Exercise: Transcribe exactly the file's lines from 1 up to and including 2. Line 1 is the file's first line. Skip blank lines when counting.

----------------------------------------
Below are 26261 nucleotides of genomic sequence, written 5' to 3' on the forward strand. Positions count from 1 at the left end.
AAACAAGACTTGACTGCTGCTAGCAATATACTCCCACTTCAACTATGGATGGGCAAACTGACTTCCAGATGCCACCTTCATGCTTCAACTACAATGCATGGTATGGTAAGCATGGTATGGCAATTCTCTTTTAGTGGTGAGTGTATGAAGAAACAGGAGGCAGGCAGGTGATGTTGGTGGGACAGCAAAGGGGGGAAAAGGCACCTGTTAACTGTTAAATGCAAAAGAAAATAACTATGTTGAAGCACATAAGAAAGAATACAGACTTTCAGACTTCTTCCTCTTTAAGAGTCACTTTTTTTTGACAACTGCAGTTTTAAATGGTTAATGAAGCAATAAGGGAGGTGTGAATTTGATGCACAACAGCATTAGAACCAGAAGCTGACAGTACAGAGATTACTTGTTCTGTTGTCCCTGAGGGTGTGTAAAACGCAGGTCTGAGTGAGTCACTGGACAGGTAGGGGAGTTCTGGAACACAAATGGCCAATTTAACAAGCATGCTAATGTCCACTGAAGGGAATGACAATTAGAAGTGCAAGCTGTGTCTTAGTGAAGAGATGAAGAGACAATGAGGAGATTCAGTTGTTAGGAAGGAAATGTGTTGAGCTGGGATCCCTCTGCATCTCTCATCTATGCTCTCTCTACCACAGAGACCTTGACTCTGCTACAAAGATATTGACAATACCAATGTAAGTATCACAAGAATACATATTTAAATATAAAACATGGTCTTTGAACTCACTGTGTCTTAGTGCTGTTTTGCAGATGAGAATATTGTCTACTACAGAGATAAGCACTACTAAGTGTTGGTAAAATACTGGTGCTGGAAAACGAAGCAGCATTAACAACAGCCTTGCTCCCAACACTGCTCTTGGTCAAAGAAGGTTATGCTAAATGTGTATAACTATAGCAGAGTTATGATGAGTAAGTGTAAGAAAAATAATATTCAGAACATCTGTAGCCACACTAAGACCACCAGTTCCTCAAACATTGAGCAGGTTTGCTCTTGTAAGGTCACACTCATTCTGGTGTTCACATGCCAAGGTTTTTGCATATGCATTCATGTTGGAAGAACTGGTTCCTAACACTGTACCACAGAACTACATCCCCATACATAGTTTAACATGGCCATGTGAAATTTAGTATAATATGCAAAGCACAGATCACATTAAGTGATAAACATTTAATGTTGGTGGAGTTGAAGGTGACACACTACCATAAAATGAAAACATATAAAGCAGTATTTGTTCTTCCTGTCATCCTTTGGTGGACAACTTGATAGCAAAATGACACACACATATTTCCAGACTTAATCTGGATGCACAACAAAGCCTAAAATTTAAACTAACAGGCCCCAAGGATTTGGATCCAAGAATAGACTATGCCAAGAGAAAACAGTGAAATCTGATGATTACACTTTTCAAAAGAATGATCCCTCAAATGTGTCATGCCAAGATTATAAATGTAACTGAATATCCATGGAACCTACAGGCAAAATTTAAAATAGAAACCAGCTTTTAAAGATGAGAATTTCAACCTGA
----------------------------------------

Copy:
Below are 26261 nucleotides of genomic sequence, written 5' to 3' on the forward strand. Positions count from 1 at the left end.
AAACAAGACTTGACTGCTGCTAGCAATATACTCCCACTTCAACTATGGATGGGCAAACTGACTTCCAGATGCCACCTTCATGCTTCAACTACAATGCATGGTATGGTAAGCATGGTATGGCAATTCTCTTTTAGTGGTGAGTGTATGAAGAAACAGGAGGCAGGCAGGTGATGTTGGTGGGACAGCAAAGGGGGGAAAAGGCACCTGTTAACTGTTAAATGCAAAAGAAAATAACTATGTTGAAGCACATAAGAAAGAATACAGACTTTCAGACTTCTTCCTCTTTAAGAGTCACTTTTTTTTGACAACTGCAGTTTTAAATGGTTAATGAAGCAATAAGGGAGGTGTGAATTTGATGCACAACAGCATTAGAACCAGAAGCTGACAGTACAGAGATTACTTGTTCTGTTGTCCCTGAGGGTGTGTAAAACGCAGGTCTGAGTGAGTCACTGGACAGGTAGGGGAGTTCTGGAACACAAATGGCCAATTTAACAAGCATGCTAATGTCCACTGAAGGGAATGACAATTAGAAGTGCAAGCTGTGTCTTAGTGAAGAGATGAAGAGACAATGAGGAGATTCAGTTGTTAGGAAGGAAATGTGTTGAGCTGGGATCCCTCTGCATCTCTCATCTATGCTCTCTCTACCACAGAGACCTTGACTCTGCTACAAAGATATTGACAATACCAATGTAAGTATCACAAGAATACATATTTAAATATAAAACATGGTCTTTGAACTCACTGTGTCTTAGTGCTGTTTTGCAGATGAGAATATTGTCTACTACAGAGATAAGCACTACTAAGTGTTGGTAAAATACTGGTGCTGGAAAACGAAGCAGCATTAACAACAGCCTTGCTCCCAACACTGCTCTTGGTCAAAGAAGGTTATGCTAAATGTGTATAACTATAGCAGAGTTATGATGAGTAAGTGTAAGAAAAATAATATTCAGAACATCTGTAGCCACACTAAGACCACCAGTTCCTCAAACATTGAGCAGGTTTGCTCTTGTAAGGTCACACTCATTCTGGTGTTCACATGCCAAGGTTTTTGCATATGCATTCATGTTGGAAGAACTGGTTCCTAACACTGTACCACAGAACTACATCCCCATACATAGTTTAACATGGCCATGTGAAATTTAGTATAATATGCAAAGCACAGATCACATTAAGTGATAAACATTTAATGTTGGTGGAGTTGAAGGTGACACACTACCATAAAATGAAAACATATAAAGCAGTATTTGTTCTTCCTGTCATCCTTTGGTGGACAACTTGATAGCAAAATGACACACACATATTTCCAGACTTAATCTGGATGCACAACAAAGCCTAAAATTTAAACTAACAGGCCCCAAGGATTTGGATCCAAGAATAGACTATGCCAAGAGAAAACAGTGAAATCTGATGATTACACTTTTCAAAAGAATGATCCCTCAAATGTGTCATGCCAAGATTATAAATGTAACTGAATATCCATGGAACCTACAGGCAAAATTTAAAATAGAAACCAGCTTTTAAAGATGAGAATTTCAACCTGA